I Am a Digital Native
This blog post was part of an assignment for my Journalism 106 class, Introduction to Digital Media, at Ball State University.
Technology has always been a part of my life, and I’ve always understood that technology is constantly changing. From an early age, I would wake up, turn on the TV and watch my favorite show, Walking With Dinosaurs, a two-set VCR special that examined dinosaurs throughout their prehistoric lifetime. I loved computer games too. I can still remember sitting at our desktop computer and showing off my skills in my Treasure Planet game that came in a bag from McDonalds.
It was exciting and intriguing to me. I loved the game and played it all the time, but I always knew that it could be better. This simple game could not possibly be the culmination of entertainment in our lifetime. It had the makings of something great though .
As I grew older, technology obviously became more advanced. I had game systems like other kids, and played the crap out of Super Smash Bros. At some point, I got a Flip Camera for my birthday; a simple point-and-shoot digital video camera that used a built-in flashdrive to transfer files to a computer. With it, Edbob Productions became the culmination of my filmmaking career. I edited the videos myself too.
I felt so accustomed to these digital products because they were always around me. I saw my parents using them at a young age and took on a mentality of learning by doing. Instead of reading a manual or asking questions, I dove in. That being said, I don’t consider myself an expert in every aspect of technology or digital media.
I’m comfortable while working in programs like Adobe Premiere, but could always learn more. I need to spend some time in other Adobe programs as well. My goal is to start working more on Web design. I think learning how to properly code a website is essential to my career in the future. Unfortunately, every time I start coding, I can never find the dedication to keep going. I recently read a blog on Medium about what it takes to start web designing. It emphasized that starting with what you already know is essential, but more importantly, to avoid self doubt. In the article Jason Zimbars quotes Betty Edwards as she discusses how after adolescence, many of us stop developing our drawing skills.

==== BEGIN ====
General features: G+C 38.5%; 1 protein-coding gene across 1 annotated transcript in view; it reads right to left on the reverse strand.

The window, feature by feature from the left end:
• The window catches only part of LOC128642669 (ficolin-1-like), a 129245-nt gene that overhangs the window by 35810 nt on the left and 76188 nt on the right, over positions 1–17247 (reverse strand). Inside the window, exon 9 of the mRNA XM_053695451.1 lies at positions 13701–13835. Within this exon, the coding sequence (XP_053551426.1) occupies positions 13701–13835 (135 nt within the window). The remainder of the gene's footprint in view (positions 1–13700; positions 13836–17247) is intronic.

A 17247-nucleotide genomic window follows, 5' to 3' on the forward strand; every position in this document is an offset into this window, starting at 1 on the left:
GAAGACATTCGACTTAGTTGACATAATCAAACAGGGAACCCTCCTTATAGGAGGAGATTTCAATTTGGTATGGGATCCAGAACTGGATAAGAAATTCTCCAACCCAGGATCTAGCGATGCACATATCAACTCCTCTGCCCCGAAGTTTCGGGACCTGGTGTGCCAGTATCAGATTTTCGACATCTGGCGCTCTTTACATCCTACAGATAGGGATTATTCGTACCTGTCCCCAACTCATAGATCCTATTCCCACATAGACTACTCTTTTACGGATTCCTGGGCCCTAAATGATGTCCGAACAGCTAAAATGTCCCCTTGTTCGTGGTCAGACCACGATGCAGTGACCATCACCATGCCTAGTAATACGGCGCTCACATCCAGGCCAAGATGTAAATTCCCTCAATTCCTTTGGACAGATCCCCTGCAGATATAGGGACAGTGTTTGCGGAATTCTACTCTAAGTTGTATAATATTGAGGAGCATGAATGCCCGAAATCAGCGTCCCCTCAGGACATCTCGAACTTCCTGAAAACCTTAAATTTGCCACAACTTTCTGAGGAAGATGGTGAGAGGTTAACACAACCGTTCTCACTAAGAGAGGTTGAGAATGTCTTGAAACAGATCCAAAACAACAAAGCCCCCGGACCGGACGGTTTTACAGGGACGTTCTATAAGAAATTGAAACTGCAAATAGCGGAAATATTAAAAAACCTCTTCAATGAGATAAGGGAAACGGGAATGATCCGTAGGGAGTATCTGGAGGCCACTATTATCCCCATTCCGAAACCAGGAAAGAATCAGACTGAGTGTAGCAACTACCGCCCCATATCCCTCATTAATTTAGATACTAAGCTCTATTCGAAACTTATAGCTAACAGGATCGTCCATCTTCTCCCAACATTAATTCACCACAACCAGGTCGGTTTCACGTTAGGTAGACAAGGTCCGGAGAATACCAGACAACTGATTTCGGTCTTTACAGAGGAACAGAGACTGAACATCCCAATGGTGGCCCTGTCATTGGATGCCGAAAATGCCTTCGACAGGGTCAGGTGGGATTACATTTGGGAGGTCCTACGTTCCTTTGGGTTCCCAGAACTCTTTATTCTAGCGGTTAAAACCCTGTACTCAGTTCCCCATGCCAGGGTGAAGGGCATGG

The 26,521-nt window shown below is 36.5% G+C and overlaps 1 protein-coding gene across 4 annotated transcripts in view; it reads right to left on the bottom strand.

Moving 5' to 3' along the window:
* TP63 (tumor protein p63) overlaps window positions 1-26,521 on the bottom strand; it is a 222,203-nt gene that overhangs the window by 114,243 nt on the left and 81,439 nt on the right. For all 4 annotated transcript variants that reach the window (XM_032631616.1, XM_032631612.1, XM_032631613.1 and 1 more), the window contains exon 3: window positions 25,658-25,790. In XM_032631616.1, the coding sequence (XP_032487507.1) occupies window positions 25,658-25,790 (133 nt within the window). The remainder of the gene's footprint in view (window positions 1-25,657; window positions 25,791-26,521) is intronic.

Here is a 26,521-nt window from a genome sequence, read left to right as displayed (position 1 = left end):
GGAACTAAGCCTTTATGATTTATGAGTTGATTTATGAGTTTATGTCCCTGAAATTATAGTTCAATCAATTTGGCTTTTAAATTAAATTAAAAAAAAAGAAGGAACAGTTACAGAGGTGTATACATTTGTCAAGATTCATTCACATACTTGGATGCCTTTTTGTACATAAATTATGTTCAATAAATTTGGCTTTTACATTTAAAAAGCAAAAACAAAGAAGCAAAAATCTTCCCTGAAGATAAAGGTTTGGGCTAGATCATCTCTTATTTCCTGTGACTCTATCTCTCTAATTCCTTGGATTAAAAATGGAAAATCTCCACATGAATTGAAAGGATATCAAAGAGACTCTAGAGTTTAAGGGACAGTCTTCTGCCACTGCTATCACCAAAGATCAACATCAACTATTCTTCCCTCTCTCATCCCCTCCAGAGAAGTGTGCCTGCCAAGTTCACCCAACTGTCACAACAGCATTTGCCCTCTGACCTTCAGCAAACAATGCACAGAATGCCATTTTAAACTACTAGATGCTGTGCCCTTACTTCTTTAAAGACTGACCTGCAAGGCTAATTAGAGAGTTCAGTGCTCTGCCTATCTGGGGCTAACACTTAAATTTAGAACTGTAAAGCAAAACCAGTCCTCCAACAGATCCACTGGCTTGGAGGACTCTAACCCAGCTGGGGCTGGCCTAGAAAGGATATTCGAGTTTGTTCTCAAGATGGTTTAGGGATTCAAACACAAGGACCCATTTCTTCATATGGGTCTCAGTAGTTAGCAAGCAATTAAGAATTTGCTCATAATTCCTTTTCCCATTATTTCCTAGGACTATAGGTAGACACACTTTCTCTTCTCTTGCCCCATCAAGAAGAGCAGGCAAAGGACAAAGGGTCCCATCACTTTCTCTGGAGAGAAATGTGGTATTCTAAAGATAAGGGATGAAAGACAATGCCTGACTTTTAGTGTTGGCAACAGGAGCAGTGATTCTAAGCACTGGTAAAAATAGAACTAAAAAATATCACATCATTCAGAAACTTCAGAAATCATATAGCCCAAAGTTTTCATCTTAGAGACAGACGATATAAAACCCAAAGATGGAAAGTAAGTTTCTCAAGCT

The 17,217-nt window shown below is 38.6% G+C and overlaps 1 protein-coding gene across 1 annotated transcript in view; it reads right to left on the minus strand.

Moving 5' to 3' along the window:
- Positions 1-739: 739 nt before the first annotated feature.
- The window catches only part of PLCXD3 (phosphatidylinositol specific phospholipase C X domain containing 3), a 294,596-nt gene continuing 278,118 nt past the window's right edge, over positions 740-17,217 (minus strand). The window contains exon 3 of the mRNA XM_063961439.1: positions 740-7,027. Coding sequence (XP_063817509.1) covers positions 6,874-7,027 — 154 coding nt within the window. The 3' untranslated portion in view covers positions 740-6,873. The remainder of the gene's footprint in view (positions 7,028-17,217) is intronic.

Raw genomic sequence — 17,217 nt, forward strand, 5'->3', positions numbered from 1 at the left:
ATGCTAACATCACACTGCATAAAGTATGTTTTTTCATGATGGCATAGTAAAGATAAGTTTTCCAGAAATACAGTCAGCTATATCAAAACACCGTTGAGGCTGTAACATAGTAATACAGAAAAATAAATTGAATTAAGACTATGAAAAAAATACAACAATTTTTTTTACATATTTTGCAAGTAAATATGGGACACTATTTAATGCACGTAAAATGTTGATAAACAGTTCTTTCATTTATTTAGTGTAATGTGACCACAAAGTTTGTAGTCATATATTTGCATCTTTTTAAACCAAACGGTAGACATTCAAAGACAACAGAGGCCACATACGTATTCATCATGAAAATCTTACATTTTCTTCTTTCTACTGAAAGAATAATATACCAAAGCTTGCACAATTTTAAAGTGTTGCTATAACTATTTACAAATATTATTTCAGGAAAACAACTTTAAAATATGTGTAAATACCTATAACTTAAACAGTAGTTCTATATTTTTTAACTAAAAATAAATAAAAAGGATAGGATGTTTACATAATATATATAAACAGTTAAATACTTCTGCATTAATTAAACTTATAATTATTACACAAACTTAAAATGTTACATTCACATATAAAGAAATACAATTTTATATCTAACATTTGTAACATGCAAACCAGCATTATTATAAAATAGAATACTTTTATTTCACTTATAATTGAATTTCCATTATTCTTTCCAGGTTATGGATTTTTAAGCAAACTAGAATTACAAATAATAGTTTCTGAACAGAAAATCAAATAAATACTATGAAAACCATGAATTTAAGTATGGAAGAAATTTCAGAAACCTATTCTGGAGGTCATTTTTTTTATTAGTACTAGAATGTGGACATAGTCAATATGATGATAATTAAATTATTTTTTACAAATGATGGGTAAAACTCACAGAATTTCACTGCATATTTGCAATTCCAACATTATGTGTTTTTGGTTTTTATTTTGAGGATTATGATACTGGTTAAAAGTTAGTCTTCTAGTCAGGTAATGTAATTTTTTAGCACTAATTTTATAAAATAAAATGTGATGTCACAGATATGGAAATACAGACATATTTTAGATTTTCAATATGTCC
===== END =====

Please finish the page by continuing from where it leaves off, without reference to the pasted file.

The beginning of adolescence seems to mark the abrupt end of artistic development in terms of drawing skills for many adults. As children, they confronted an artistic crisis, a conflict between their increasingly complex perceptions of the world around them and their current level of art skill.
Zimbars explains that at a certain age, children begin to recognize what “good art” looks like, and stop trying to draw. The same mentality applies towards learning web design. There are so many great examples of web design out there, that it can discourage anyone from trying to compare there own work. My goal this semester, and hopefully for the rest of my life, will be to learn for the sake of me. I won’t compare myself to work produced by the greatest of the greats either.
As a digital native, I’m inclined to learning about technology every day. The challenge is not getting discouraged by what is already out there. Technology is ever-changing, so by staying up-to-date and learning for the sake of learning, one can become a successful digital native. I need to stick to it, no matter the squalls, because just like Jim Hawkins from Treasure Planet, I’ve got the makings of greatness in me.